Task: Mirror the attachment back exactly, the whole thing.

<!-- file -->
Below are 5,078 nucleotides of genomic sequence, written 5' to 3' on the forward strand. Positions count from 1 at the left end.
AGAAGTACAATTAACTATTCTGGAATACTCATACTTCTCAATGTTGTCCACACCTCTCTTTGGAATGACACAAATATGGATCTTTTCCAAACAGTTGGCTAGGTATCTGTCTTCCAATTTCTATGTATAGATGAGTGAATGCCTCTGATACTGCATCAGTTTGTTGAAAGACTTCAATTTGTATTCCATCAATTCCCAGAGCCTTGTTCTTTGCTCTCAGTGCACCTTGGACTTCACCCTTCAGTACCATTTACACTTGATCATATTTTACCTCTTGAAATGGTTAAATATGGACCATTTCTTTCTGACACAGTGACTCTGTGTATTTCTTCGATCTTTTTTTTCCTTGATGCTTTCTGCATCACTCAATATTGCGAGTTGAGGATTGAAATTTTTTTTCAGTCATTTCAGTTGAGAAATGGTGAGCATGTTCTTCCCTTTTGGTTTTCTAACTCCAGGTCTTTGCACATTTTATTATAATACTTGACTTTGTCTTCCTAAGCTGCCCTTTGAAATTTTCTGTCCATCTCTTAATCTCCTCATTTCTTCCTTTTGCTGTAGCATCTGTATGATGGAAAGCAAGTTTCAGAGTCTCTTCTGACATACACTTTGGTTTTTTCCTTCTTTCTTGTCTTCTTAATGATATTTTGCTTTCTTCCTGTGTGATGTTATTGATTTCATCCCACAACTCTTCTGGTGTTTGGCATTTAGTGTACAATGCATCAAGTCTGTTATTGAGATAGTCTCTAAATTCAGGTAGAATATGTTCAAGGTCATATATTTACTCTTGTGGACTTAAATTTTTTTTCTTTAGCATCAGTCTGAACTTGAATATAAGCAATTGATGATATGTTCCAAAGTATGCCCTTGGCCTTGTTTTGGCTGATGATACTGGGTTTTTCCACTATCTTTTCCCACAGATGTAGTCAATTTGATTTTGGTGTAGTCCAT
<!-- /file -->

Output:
Below are 5,078 nucleotides of genomic sequence, written 5' to 3' on the forward strand. Positions count from 1 at the left end.
AGAAGTACAATTAACTATTCTGGAATACTCATACTTCTCAATGTTGTCCACACCTCTCTTTGGAATGACACAAATATGGATCTTTTCCAAACAGTTGGCTAGGTATCTGTCTTCCAATTTCTATGTATAGATGAGTGAATGCCTCTGATACTGCATCAGTTTGTTGAAAGACTTCAATTTGTATTCCATCAATTCCCAGAGCCTTGTTCTTTGCTCTCAGTGCACCTTGGACTTCACCCTTCAGTACCATTTACACTTGATCATATTTTACCTCTTGAAATGGTTAAATATGGACCATTTCTTTCTGACACAGTGACTCTGTGTATTTCTTCGATCTTTTTTTTCCTTGATGCTTTCTGCATCACTCAATATTGCGAGTTGAGGATTGAAATTTTTTTTCAGTCATTTCAGTTGAGAAATGGTGAGCATGTTCTTCCCTTTTGGTTTTCTAACTCCAGGTCTTTGCACATTTTATTATAATACTTGACTTTGTCTTCCTAAGCTGCCCTTTGAAATTTTCTGTCCATCTCTTAATCTCCTCATTTCTTCCTTTTGCTGTAGCATCTGTATGATGGAAAGCAAGTTTCAGAGTCTCTTCTGACATACACTTTGGTTTTTTCCTTCTTTCTTGTCTTCTTAATGATATTTTGCTTTCTTCCTGTGTGATGTTATTGATTTCATCCCACAACTCTTCTGGTGTTTGGCATTTAGTGTACAATGCATCAAGTCTGTTATTGAGATAGTCTCTAAATTCAGGTAGAATATGTTCAAGGTCATATATTTACTCTTGTGGACTTAAATTTTTTTTCTTTAGCATCAGTCTGAACTTGAATATAAGCAATTGATGATATGTTCCAAAGTATGCCCTTGGCCTTGTTTTGGCTGATGATACTGGGTTTTTCCACTATCTTTTCCCACAGATGTAGTCAATTTGATTTTGGTGTAGTCCAT